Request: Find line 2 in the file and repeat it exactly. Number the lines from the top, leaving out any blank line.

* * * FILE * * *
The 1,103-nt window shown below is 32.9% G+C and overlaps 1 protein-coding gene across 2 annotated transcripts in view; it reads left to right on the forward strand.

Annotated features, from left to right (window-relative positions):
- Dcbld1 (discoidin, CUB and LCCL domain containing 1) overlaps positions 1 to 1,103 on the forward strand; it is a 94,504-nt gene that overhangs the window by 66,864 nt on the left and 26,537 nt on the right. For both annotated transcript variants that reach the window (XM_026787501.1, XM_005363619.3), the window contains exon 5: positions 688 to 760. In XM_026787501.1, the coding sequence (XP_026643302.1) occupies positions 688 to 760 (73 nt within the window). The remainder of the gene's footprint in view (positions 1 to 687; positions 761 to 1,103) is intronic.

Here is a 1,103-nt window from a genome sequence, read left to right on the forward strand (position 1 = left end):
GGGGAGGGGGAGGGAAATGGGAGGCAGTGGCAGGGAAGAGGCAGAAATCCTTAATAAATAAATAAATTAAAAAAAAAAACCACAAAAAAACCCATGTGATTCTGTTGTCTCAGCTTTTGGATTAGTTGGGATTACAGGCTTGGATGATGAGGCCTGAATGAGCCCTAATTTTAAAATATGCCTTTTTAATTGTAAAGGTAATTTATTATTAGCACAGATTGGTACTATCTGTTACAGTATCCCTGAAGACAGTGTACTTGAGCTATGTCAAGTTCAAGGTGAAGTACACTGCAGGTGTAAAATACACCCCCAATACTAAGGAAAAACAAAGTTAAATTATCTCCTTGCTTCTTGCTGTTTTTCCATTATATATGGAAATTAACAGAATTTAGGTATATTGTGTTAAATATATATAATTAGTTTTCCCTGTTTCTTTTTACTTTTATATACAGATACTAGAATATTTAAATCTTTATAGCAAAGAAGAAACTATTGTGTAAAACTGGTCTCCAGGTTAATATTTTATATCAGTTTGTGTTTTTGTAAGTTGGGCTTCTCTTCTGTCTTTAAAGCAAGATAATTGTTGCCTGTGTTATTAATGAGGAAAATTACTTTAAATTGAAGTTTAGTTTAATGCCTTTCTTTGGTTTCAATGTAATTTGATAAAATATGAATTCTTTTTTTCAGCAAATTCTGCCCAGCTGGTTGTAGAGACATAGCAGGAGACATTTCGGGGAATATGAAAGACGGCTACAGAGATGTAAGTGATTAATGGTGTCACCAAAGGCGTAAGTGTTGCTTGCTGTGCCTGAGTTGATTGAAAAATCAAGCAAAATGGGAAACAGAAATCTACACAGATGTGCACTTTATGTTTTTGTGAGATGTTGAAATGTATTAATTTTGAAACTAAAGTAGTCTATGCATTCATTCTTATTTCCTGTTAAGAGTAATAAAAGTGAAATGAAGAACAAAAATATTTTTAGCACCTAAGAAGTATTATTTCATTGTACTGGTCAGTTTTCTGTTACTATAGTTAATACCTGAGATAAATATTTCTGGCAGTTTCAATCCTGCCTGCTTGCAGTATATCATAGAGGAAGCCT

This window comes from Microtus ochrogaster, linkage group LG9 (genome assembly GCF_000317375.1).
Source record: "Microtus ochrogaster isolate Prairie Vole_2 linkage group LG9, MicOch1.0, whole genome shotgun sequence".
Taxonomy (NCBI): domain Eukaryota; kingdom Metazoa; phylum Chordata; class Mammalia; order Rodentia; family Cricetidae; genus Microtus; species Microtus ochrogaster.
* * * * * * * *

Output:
Annotated features, from left to right (window-relative positions):